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Primary School Places

Volume 565: debated on Monday 24 June 2013

6. What funding his Department is providing to local authorities to address shortfalls in primary school places. (160854)

By the end of this Parliament, we will have made well over £5 billion available to local authorities to support the provision of additional pupil places, which is more than double what was provided by the previous Government over a comparable period.

I am grateful to my right hon. Friend for that answer. Does he agree with me that when we are dealing with a shortage of school places, the last thing we need is an assault on valuable teachers in the independent sector, who face being mummified with red tape to appease the vested interests of the Labour party?

I certainly agree with my hon. Friend that the last thing we need is more bureaucracy and regulation in the school system.

The National Audit Office projects that there is a 240,000 shortfall of primary school places across England, and in fact there are now bulges in classes across Tameside and Stockport, the two local authorities covering my constituency. Given that, will the Minister explain what proportion of capital spend has gone to address this problem in the areas of need?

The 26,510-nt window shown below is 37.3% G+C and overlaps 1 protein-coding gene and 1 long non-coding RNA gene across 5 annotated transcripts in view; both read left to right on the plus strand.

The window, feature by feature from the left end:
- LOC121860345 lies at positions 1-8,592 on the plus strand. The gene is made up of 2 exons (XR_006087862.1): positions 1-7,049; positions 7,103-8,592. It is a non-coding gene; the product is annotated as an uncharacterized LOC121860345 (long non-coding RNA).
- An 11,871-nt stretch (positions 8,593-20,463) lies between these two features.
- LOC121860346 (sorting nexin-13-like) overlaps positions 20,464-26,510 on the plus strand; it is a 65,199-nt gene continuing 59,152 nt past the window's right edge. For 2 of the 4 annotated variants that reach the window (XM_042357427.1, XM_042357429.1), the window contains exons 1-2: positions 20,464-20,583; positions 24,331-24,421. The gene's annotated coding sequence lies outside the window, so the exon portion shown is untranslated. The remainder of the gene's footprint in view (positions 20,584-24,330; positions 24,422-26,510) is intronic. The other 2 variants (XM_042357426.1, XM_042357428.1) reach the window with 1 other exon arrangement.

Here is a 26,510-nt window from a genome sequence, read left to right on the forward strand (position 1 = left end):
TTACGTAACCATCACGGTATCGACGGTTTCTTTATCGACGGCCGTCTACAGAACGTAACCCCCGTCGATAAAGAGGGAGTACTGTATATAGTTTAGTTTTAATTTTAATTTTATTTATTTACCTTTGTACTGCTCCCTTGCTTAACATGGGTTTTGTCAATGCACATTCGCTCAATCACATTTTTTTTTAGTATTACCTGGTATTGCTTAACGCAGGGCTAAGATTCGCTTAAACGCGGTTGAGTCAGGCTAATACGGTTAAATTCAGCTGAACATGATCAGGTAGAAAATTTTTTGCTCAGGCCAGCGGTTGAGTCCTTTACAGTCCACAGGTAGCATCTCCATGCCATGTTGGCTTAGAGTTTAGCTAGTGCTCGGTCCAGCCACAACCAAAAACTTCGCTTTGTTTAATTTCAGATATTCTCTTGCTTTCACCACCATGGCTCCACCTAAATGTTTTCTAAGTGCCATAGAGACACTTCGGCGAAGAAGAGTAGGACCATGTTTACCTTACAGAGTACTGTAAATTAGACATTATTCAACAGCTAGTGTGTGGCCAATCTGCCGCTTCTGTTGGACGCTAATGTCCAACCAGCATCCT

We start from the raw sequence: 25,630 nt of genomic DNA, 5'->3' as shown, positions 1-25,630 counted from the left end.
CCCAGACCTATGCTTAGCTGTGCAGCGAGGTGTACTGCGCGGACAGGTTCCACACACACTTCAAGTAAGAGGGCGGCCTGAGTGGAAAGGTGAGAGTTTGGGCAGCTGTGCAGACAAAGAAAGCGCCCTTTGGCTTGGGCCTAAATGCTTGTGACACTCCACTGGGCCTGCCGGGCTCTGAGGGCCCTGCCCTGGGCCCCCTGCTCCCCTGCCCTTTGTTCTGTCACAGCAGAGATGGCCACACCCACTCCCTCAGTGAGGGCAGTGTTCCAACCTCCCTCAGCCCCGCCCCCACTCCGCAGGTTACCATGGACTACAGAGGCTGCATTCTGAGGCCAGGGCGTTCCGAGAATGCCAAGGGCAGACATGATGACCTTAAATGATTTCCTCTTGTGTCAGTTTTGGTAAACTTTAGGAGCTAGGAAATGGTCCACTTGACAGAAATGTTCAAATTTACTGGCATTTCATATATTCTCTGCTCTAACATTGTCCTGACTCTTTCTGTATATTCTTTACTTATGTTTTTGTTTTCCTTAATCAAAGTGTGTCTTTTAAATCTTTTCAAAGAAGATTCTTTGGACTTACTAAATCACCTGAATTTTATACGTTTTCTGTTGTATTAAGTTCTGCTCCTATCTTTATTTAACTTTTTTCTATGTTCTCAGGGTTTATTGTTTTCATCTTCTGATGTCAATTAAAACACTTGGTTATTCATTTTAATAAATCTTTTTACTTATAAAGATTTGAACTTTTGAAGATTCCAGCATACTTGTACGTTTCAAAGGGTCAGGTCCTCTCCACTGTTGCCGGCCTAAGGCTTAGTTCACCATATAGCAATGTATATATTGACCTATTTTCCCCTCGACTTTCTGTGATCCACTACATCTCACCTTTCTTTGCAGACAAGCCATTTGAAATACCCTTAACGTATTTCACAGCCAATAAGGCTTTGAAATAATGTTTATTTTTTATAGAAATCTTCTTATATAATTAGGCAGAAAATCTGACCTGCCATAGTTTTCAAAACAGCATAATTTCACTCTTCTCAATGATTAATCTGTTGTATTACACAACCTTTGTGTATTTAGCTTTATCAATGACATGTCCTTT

I certainly can. I can tell the hon. Gentleman that under this Government, the amount of money that has gone into funding basic need places has doubled in comparison with the amount available under the last Government. I can also say that the reason why there might be pressures at the current time is that the hon. Gentleman’s party removed over 200,000 primary places between 2003 and 2010—in spite of the warnings about higher pupil numbers from the Office for National Statistics.

The borough of Kettering has the sixth fastest household growth rate in the whole country, and the pressure on primary school places is getting more acute year by year. Will the Minister ensure that in his new funding formula, there is appropriate funding for areas of the country that are experiencing rapid population growth?

My hon. Friend makes an excellent point because the Government are not only allocating much greater capital for basic need, but have changed the funding formula for distributing this money so that where there are pockets of basic need in areas that were previously not recognised, we are reflecting that fully in the distributions.

The Secretary of State was reticent last week when Sir Michael Wilshaw launched Ofsted’s report on closing the attainment gap for disadvantaged children attracting the pupil premium. Was that because Sir Michael Wilshaw advocated Labour’s proven policy of greater collaboration between schools to raise standards rather than the Secretary of State’s desire for privatised schools for profit of the kind that have been such a failure in Sweden?

I do not know what the hon. Gentleman is talking about. This Government are encouraging schools to collaborate; this Government are encouraging partnership; this Government are promoting national leaders of education; this Government are going to introduce something that their predecessors did not—tables of similar schools so that schools can learn from each other.